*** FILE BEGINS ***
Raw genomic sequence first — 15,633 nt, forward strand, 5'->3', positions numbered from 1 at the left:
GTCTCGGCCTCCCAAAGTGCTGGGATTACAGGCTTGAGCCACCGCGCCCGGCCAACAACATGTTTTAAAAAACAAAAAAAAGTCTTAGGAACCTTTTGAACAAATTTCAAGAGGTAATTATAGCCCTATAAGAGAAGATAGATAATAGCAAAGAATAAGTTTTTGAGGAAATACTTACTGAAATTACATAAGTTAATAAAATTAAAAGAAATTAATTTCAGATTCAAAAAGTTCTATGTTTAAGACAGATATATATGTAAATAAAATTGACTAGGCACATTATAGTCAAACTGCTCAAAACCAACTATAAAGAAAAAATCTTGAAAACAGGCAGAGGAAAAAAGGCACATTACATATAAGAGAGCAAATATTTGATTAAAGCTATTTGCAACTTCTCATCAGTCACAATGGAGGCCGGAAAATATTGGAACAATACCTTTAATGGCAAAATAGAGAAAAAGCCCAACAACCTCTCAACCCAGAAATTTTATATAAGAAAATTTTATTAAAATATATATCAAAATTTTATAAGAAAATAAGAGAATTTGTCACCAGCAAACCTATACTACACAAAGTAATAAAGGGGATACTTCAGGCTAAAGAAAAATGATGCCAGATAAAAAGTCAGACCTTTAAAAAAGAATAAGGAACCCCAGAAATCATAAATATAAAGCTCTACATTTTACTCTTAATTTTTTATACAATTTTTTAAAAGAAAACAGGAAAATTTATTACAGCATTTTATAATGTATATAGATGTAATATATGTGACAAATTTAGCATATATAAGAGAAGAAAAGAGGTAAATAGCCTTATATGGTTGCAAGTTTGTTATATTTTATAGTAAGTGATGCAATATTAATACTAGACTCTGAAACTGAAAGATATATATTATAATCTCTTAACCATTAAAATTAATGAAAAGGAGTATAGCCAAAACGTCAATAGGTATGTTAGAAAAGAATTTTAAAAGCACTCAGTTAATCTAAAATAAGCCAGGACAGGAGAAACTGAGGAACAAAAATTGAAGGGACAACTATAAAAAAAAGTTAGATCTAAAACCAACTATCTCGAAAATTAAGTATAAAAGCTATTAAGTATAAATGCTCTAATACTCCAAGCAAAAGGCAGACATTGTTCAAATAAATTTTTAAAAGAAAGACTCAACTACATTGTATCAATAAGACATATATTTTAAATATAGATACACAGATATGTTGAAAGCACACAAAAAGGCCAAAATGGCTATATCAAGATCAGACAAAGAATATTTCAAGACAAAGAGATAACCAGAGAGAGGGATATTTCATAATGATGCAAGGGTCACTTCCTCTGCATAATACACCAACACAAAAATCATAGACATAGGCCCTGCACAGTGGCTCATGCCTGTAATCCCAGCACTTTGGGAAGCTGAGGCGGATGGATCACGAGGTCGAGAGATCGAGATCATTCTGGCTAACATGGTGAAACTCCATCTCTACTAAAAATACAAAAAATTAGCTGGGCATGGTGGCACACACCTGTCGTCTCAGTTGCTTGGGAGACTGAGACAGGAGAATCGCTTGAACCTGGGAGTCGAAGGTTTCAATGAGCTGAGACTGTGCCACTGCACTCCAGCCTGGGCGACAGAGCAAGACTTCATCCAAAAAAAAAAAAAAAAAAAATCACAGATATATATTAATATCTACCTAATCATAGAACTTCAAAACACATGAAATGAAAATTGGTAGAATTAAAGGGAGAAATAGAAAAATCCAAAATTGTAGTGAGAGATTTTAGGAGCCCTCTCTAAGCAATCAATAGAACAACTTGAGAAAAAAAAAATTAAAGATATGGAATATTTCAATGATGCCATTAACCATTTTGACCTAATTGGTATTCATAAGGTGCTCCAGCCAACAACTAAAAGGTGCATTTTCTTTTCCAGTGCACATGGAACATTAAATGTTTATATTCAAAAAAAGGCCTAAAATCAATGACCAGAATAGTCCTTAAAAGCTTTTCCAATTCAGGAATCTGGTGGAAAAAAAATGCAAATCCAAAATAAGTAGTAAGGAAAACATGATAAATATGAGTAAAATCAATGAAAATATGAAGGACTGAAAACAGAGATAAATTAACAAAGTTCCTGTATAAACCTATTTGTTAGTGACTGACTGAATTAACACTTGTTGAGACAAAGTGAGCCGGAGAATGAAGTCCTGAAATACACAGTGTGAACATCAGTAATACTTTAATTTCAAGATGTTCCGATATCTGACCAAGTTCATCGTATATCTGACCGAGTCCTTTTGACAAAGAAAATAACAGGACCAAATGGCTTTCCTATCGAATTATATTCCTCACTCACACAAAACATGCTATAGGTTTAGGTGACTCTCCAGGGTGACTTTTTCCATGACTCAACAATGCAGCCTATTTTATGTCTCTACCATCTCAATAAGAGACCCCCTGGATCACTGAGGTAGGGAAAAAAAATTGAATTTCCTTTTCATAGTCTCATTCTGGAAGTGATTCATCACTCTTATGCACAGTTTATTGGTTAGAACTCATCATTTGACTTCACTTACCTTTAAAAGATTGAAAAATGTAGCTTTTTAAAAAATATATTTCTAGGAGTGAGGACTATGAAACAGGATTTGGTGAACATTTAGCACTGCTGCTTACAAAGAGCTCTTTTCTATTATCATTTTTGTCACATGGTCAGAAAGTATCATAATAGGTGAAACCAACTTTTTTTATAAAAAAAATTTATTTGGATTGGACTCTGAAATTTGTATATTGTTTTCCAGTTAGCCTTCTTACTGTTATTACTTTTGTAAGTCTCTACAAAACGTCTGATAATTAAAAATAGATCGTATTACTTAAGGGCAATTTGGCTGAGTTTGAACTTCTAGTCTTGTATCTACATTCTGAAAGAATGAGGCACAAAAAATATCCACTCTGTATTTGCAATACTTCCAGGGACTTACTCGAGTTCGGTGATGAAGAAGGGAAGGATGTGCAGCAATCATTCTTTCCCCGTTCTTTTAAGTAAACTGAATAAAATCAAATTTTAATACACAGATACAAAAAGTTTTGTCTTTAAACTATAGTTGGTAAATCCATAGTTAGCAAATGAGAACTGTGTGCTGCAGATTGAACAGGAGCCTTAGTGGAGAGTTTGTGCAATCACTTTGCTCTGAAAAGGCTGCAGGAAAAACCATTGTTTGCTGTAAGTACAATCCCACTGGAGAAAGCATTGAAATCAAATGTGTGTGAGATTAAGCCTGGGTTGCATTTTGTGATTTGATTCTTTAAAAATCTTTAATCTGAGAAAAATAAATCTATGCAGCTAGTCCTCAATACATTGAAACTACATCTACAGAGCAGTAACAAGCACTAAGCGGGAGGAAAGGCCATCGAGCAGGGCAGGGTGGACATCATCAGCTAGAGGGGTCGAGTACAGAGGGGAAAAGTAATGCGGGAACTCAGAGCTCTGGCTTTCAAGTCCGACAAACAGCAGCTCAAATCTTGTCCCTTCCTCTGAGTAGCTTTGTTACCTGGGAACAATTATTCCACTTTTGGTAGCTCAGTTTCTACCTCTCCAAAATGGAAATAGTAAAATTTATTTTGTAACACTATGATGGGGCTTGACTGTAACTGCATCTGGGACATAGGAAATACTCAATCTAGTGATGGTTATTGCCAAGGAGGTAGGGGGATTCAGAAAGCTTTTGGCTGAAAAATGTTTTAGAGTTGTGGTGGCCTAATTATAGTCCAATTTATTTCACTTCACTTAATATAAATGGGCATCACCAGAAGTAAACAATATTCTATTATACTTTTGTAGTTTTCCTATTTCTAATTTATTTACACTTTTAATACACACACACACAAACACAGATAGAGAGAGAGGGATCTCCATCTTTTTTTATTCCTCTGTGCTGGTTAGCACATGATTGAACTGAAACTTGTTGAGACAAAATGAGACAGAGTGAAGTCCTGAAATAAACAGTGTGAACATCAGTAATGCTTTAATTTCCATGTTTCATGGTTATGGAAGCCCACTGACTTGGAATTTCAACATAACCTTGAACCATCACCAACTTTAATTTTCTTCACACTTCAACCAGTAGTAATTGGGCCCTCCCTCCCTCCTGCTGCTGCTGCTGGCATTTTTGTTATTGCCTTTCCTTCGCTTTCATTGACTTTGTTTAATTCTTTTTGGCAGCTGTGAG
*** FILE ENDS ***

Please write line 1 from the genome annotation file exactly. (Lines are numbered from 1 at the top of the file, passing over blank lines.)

Raw genomic sequence first — 15,633 nt, forward strand, 5'->3', positions numbered from 1 at the left: